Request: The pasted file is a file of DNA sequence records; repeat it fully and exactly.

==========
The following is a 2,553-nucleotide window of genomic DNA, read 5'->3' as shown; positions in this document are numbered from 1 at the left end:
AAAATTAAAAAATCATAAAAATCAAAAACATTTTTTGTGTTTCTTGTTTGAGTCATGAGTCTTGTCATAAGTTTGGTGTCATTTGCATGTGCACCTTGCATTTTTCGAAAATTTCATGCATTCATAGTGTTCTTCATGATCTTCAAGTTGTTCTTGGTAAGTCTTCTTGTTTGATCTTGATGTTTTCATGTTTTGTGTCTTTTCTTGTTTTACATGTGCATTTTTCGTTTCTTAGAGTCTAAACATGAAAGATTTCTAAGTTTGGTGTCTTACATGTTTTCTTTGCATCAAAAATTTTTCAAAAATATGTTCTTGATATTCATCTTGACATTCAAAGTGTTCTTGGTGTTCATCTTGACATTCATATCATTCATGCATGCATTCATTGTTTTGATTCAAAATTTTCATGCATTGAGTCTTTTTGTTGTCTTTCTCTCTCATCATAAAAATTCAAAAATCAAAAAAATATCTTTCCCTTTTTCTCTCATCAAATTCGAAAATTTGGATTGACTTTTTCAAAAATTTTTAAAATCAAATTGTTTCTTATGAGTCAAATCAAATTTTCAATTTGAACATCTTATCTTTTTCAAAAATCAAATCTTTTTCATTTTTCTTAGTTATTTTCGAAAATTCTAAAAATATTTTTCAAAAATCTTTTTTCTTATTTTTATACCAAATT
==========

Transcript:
The following is a 2,553-nucleotide window of genomic DNA, read 5'->3' as shown; positions in this document are numbered from 1 at the left end:
AAAATTAAAAAATCATAAAAATCAAAAACATTTTTTGTGTTTCTTGTTTGAGTCATGAGTCTTGTCATAAGTTTGGTGTCATTTGCATGTGCACCTTGCATTTTTCGAAAATTTCATGCATTCATAGTGTTCTTCATGATCTTCAAGTTGTTCTTGGTAAGTCTTCTTGTTTGATCTTGATGTTTTCATGTTTTGTGTCTTTTCTTGTTTTACATGTGCATTTTTCGTTTCTTAGAGTCTAAACATGAAAGATTTCTAAGTTTGGTGTCTTACATGTTTTCTTTGCATCAAAAATTTTTCAAAAATATGTTCTTGATATTCATCTTGACATTCAAAGTGTTCTTGGTGTTCATCTTGACATTCATATCATTCATGCATGCATTCATTGTTTTGATTCAAAATTTTCATGCATTGAGTCTTTTTGTTGTCTTTCTCTCTCATCATAAAAATTCAAAAATCAAAAAAATATCTTTCCCTTTTTCTCTCATCAAATTCGAAAATTTGGATTGACTTTTTCAAAAATTTTTAAAATCAAATTGTTTCTTATGAGTCAAATCAAATTTTCAATTTGAACATCTTATCTTTTTCAAAAATCAAATCTTTTTCATTTTTCTTAGTTATTTTCGAAAATTCTAAAAATATTTTTCAAAAATCTTTTTTCTTATTTTTATACCAAATT